Sermon Christmas 2019                                                                                                        The Rev. John M. Atkins

The Gospel of Luke 2:1-20

In those days a decree went out from Emperor Augustus that all the world should be registered. This was the first registration and was taken while Quirinius was governor of Syria. All went to their own towns to be registered. Joseph also went from the town of Nazareth in Galilee to Judea, to the city of David called Bethlehem, because he was descended from the house and family of David. He went to be registered with Mary, to whom he was engaged and who was expecting a child. While they were there, the time came for her to deliver her child. And she gave birth to her firstborn son and wrapped him in bands of cloth, and laid him in a manger, because there was no place for them in the inn.

In that region there were shepherds living in the fields, keeping watch over their flock by night. Then an angel of the Lord stood before them, and the glory of the Lord shone around them, and they were terrified. But the angel said to them, “Do not be afraid; for see– I am bringing you good news of great joy for all the people: to you is born this day in the city of David a Savior, who is the Messiah, the Lord. This will be a sign for you: you will find a child wrapped in bands of cloth and lying in a manger.” And suddenly there was with the angel a multitude of the heavenly host, praising God and saying,

“Glory to God in the highest heaven,
and on earth peace among those whom he favors!”

When the angels had left them and gone into heaven, the shepherds said to one another, “Let us go now to Bethlehem and see this thing that has taken place, which the Lord has made known to us.” So they went with haste and found Mary and Joseph, and the child lying in the manger. When they saw this, they made known what had been told them about this child; and all who heard it were amazed at what the shepherds told them. But Mary treasured all these words and pondered them in her heart. The shepherds returned, glorifying and praising God for all they had heard and seen, as it had been told them.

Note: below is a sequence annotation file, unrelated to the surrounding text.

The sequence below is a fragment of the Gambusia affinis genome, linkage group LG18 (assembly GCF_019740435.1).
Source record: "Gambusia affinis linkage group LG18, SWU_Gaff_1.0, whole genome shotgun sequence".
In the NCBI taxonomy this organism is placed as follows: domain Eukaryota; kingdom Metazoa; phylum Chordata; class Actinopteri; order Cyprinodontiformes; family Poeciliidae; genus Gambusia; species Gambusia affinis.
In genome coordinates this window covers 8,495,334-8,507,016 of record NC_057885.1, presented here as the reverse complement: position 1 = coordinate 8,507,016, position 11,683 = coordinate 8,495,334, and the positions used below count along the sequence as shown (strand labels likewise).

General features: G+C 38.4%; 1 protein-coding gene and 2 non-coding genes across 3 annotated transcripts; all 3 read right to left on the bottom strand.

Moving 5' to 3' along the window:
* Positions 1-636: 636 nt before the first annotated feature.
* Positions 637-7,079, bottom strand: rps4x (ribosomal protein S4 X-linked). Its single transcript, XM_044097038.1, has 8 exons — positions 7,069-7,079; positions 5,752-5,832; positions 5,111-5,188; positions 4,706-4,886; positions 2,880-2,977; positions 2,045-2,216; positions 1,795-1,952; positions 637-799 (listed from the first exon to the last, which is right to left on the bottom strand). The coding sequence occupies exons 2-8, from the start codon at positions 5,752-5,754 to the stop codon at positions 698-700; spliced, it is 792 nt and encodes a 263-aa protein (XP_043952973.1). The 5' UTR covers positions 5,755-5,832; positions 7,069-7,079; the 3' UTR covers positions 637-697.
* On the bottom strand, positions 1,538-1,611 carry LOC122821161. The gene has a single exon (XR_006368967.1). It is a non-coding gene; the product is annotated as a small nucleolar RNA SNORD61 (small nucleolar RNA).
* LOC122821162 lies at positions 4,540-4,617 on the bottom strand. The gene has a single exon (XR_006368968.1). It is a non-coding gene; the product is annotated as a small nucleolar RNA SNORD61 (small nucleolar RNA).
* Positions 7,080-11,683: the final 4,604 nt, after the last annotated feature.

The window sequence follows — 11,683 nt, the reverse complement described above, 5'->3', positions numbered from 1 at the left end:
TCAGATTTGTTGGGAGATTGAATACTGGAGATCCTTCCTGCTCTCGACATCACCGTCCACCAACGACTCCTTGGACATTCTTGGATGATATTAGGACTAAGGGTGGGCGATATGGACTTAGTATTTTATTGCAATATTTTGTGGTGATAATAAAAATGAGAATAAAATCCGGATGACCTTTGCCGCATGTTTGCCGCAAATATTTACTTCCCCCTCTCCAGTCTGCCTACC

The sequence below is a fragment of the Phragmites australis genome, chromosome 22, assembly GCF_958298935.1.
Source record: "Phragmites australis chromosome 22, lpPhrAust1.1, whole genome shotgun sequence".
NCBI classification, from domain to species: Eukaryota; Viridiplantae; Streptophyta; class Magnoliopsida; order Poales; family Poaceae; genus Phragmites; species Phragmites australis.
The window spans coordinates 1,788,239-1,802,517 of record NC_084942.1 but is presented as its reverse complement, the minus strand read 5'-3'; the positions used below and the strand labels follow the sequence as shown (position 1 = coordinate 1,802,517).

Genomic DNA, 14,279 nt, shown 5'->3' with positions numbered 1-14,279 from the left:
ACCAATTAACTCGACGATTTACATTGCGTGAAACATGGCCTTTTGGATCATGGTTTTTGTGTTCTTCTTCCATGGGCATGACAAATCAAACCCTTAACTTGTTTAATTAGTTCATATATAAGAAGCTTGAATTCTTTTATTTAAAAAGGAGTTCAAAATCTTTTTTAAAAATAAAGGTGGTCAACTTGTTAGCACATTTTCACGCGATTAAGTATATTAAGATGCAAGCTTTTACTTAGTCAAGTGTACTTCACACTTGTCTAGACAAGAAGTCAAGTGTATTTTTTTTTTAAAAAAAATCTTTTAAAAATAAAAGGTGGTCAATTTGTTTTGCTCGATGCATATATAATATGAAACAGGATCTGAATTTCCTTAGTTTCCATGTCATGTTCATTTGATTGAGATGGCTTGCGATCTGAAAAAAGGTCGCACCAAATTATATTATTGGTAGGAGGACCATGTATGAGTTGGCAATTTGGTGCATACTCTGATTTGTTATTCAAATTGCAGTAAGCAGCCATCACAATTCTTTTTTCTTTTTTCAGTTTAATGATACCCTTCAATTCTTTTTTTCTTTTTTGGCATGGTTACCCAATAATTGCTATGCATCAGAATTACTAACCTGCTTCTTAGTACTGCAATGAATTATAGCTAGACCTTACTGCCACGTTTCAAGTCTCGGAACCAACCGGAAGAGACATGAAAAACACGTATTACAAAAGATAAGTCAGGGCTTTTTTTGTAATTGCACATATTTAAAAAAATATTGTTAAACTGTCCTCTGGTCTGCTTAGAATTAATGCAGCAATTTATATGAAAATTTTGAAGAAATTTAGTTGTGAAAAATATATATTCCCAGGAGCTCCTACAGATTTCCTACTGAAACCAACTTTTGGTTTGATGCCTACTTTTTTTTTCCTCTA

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We hear this story every year.  Why do we long for this yearly celebration?  Hasn’t it become ‘old-hat’?

For most of us the answering is assuredly, “No”.  The story of Mary and Joseph’s travels and adventure in Bethlehem draw us in.  An engaged couple; a pleasant couple; a Mother expecting her first born son; a couple mesmerized by the divine plan birthing this baby; a couple astounded by the response to the birth of the child; and a couple suspicious of what might be ahead for them and their entrusted newborn.

There are other virgin-birth narratives in antiquity.  The importance of those narratives centers on conveying admiration and divine purpose.  Those narratives provided a reason for granting the person authority.

Luke is the only Gospel writer sharing the details of Jesus’ birth.  It does include a promise of Jesus’ authority as God’s promised Messiah.  He will be the Savior for God’s people.

Whether this story from Luke’s Gospel is factual or not, we will never know.  Yet, even if the story’s facts are not reality, the story is true.  This wondrous story communicates a divine truth.  God anointed Jesus of Nazareth as God’s promised Messiah whose mission was to save God’s people from their sins.  Sin is anything that separates us from God and others.  Sin is expressed in thoughts, attitudes, words, and deeds.  Jesus was born for the purpose of being our Savior.  And, those who accept Jesus as Messiah (Christ), will be filled with joy and peace and given the mission to share those gifts in order to bring about God’s realm of justice, merry and peace on earth.

I don’t get caught up in the details of the story.  Rather, I’m confident in the truth this story reveals.  God so loved the world that God gave the Son, Jesus; so that whosoever believes in him will rejoice in God’s gift of salvation (paraphrase from the Gospel of John 3:16).

Let the truth of the Bethlehem story come alive in you.  Merry Christmas.